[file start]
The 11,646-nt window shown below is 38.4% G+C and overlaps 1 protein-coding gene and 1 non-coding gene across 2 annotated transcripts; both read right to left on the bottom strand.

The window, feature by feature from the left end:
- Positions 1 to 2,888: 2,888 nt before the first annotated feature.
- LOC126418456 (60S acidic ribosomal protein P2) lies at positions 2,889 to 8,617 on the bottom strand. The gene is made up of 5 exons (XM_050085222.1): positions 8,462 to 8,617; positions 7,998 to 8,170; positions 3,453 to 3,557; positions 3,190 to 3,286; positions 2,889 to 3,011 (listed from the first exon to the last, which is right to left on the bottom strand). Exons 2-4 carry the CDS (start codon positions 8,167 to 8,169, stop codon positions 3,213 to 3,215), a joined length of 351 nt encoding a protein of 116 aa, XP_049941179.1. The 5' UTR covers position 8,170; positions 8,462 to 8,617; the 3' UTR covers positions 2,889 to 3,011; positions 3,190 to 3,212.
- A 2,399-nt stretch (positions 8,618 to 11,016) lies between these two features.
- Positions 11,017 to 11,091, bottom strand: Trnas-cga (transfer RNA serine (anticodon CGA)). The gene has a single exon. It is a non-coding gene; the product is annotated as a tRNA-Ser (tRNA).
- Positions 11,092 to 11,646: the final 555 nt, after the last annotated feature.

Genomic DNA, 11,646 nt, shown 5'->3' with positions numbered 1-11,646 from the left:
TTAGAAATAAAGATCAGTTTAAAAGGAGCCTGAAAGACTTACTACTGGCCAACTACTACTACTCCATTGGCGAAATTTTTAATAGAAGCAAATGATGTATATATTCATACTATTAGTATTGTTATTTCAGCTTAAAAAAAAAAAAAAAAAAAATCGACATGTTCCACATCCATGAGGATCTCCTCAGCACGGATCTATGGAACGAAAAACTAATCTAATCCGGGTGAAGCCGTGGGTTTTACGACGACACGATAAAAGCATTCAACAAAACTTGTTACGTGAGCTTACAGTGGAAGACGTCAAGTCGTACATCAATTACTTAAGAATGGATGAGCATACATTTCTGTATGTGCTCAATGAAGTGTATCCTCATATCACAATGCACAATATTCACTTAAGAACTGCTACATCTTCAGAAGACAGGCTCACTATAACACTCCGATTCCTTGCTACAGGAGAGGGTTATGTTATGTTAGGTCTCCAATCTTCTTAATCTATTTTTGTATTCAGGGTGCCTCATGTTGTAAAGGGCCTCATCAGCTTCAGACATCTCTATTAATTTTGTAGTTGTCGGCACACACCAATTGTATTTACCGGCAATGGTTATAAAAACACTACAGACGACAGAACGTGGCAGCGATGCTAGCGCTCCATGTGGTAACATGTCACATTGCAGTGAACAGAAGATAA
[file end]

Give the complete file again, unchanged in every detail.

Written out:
The 11,646-nt window shown below is 38.4% G+C and overlaps 1 protein-coding gene and 1 non-coding gene across 2 annotated transcripts; both read right to left on the bottom strand.

The window, feature by feature from the left end:
- Positions 1 to 2,888: 2,888 nt before the first annotated feature.
- LOC126418456 (60S acidic ribosomal protein P2) lies at positions 2,889 to 8,617 on the bottom strand. The gene is made up of 5 exons (XM_050085222.1): positions 8,462 to 8,617; positions 7,998 to 8,170; positions 3,453 to 3,557; positions 3,190 to 3,286; positions 2,889 to 3,011 (listed from the first exon to the last, which is right to left on the bottom strand). Exons 2-4 carry the CDS (start codon positions 8,167 to 8,169, stop codon positions 3,213 to 3,215), a joined length of 351 nt encoding a protein of 116 aa, XP_049941179.1. The 5' UTR covers position 8,170; positions 8,462 to 8,617; the 3' UTR covers positions 2,889 to 3,011; positions 3,190 to 3,212.
- A 2,399-nt stretch (positions 8,618 to 11,016) lies between these two features.
- Positions 11,017 to 11,091, bottom strand: Trnas-cga (transfer RNA serine (anticodon CGA)). The gene has a single exon. It is a non-coding gene; the product is annotated as a tRNA-Ser (tRNA).
- Positions 11,092 to 11,646: the final 555 nt, after the last annotated feature.

Genomic DNA, 11,646 nt, shown 5'->3' with positions numbered 1-11,646 from the left:
TTAGAAATAAAGATCAGTTTAAAAGGAGCCTGAAAGACTTACTACTGGCCAACTACTACTACTCCATTGGCGAAATTTTTAATAGAAGCAAATGATGTATATATTCATACTATTAGTATTGTTATTTCAGCTTAAAAAAAAAAAAAAAAAAAATCGACATGTTCCACATCCATGAGGATCTCCTCAGCACGGATCTATGGAACGAAAAACTAATCTAATCCGGGTGAAGCCGTGGGTTTTACGACGACACGATAAAAGCATTCAACAAAACTTGTTACGTGAGCTTACAGTGGAAGACGTCAAGTCGTACATCAATTACTTAAGAATGGATGAGCATACATTTCTGTATGTGCTCAATGAAGTGTATCCTCATATCACAATGCACAATATTCACTTAAGAACTGCTACATCTTCAGAAGACAGGCTCACTATAACACTCCGATTCCTTGCTACAGGAGAGGGTTATGTTATGTTAGGTCTCCAATCTTCTTAATCTATTTTTGTATTCAGGGTGCCTCATGTTGTAAAGGGCCTCATCAGCTTCAGACATCTCTATTAATTTTGTAGTTGTCGGCACACACCAATTGTATTTACCGGCAATGGTTATAAAAACACTACAGACGACAGAACGTGGCAGCGATGCTAGCGCTCCATGTGGTAACATGTCACATTGCAGTGAACAGAAGATAA